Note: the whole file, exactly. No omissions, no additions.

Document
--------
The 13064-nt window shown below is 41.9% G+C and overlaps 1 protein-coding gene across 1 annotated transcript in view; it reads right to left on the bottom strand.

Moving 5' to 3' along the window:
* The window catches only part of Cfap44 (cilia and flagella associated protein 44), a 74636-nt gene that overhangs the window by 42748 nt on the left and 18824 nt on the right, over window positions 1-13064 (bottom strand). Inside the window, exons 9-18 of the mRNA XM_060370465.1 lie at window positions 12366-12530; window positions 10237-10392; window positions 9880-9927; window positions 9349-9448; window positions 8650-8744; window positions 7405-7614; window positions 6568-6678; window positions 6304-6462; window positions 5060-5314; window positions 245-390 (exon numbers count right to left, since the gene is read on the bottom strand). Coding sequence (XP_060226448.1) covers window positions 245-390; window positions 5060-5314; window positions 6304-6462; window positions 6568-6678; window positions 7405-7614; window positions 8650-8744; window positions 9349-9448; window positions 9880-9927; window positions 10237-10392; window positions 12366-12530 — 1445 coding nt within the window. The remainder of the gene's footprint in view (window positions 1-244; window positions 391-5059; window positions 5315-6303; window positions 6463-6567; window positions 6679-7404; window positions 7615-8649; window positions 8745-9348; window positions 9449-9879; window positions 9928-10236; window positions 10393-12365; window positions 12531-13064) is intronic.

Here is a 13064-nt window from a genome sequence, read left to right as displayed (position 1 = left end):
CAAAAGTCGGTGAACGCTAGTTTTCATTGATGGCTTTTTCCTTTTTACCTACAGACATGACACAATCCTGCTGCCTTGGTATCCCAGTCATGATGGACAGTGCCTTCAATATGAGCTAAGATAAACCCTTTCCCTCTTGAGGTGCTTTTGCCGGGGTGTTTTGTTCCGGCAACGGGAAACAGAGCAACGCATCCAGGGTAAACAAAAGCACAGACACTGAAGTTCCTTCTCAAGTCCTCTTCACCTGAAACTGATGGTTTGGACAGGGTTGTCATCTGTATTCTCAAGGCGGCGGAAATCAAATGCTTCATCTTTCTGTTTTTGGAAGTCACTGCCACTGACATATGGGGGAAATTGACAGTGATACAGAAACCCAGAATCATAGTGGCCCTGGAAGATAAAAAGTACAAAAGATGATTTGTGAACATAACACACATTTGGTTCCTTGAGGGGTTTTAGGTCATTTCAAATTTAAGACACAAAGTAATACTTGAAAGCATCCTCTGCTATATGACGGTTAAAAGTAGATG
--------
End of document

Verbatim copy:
The 13064-nt window shown below is 41.9% G+C and overlaps 1 protein-coding gene across 1 annotated transcript in view; it reads right to left on the bottom strand.

Moving 5' to 3' along the window:
* The window catches only part of Cfap44 (cilia and flagella associated protein 44), a 74636-nt gene that overhangs the window by 42748 nt on the left and 18824 nt on the right, over window positions 1-13064 (bottom strand). Inside the window, exons 9-18 of the mRNA XM_060370465.1 lie at window positions 12366-12530; window positions 10237-10392; window positions 9880-9927; window positions 9349-9448; window positions 8650-8744; window positions 7405-7614; window positions 6568-6678; window positions 6304-6462; window positions 5060-5314; window positions 245-390 (exon numbers count right to left, since the gene is read on the bottom strand). Coding sequence (XP_060226448.1) covers window positions 245-390; window positions 5060-5314; window positions 6304-6462; window positions 6568-6678; window positions 7405-7614; window positions 8650-8744; window positions 9349-9448; window positions 9880-9927; window positions 10237-10392; window positions 12366-12530 — 1445 coding nt within the window. The remainder of the gene's footprint in view (window positions 1-244; window positions 391-5059; window positions 5315-6303; window positions 6463-6567; window positions 6679-7404; window positions 7615-8649; window positions 8745-9348; window positions 9449-9879; window positions 9928-10236; window positions 10393-12365; window positions 12531-13064) is intronic.

Here is a 13064-nt window from a genome sequence, read left to right as displayed (position 1 = left end):
CAAAAGTCGGTGAACGCTAGTTTTCATTGATGGCTTTTTCCTTTTTACCTACAGACATGACACAATCCTGCTGCCTTGGTATCCCAGTCATGATGGACAGTGCCTTCAATATGAGCTAAGATAAACCCTTTCCCTCTTGAGGTGCTTTTGCCGGGGTGTTTTGTTCCGGCAACGGGAAACAGAGCAACGCATCCAGGGTAAACAAAAGCACAGACACTGAAGTTCCTTCTCAAGTCCTCTTCACCTGAAACTGATGGTTTGGACAGGGTTGTCATCTGTATTCTCAAGGCGGCGGAAATCAAATGCTTCATCTTTCTGTTTTTGGAAGTCACTGCCACTGACATATGGGGGAAATTGACAGTGATACAGAAACCCAGAATCATAGTGGCCCTGGAAGATAAAAAGTACAAAAGATGATTTGTGAACATAACACACATTTGGTTCCTTGAGGGGTTTTAGGTCATTTCAAATTTAAGACACAAAGTAATACTTGAAAGCATCCTCTGCTATATGACGGTTAAAAGTAGATG